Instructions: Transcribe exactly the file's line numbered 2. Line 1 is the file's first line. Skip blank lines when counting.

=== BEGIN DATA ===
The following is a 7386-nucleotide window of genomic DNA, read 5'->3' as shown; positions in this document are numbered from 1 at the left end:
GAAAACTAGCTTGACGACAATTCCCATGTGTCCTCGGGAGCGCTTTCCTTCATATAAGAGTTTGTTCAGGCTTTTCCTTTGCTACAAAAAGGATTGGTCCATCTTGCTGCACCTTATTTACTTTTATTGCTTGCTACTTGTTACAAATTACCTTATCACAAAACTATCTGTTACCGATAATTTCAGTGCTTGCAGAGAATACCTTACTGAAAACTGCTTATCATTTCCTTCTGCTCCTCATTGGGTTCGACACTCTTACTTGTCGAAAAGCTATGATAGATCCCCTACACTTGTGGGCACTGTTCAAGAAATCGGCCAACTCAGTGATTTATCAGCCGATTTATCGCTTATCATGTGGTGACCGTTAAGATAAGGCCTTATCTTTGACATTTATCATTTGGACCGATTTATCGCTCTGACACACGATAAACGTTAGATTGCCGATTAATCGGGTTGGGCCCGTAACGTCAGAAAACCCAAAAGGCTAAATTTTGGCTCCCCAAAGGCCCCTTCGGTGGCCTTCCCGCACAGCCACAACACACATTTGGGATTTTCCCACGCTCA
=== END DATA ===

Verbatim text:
GAAAACTAGCTTGACGACAATTCCCATGTGTCCTCGGGAGCGCTTTCCTTCATATAAGAGTTTGTTCAGGCTTTTCCTTTGCTACAAAAAGGATTGGTCCATCTTGCTGCACCTTATTTACTTTTATTGCTTGCTACTTGTTACAAATTACCTTATCACAAAACTATCTGTTACCGATAATTTCAGTGCTTGCAGAGAATACCTTACTGAAAACTGCTTATCATTTCCTTCTGCTCCTCATTGGGTTCGACACTCTTACTTGTCGAAAAGCTATGATAGATCCCCTACACTTGTGGGCACTGTTCAAGAAATCGGCCAACTCAGTGATTTATCAGCCGATTTATCGCTTATCATGTGGTGACCGTTAAGATAAGGCCTTATCTTTGACATTTATCATTTGGACCGATTTATCGCTCTGACACACGATAAACGTTAGATTGCCGATTAATCGGGTTGGGCCCGTAACGTCAGAAAACCCAAAAGGCTAAATTTTGGCTCCCCAAAGGCCCCTTCGGTGGCCTTCCCGCACAGCCACAACACACATTTGGGATTTTCCCACGCTCA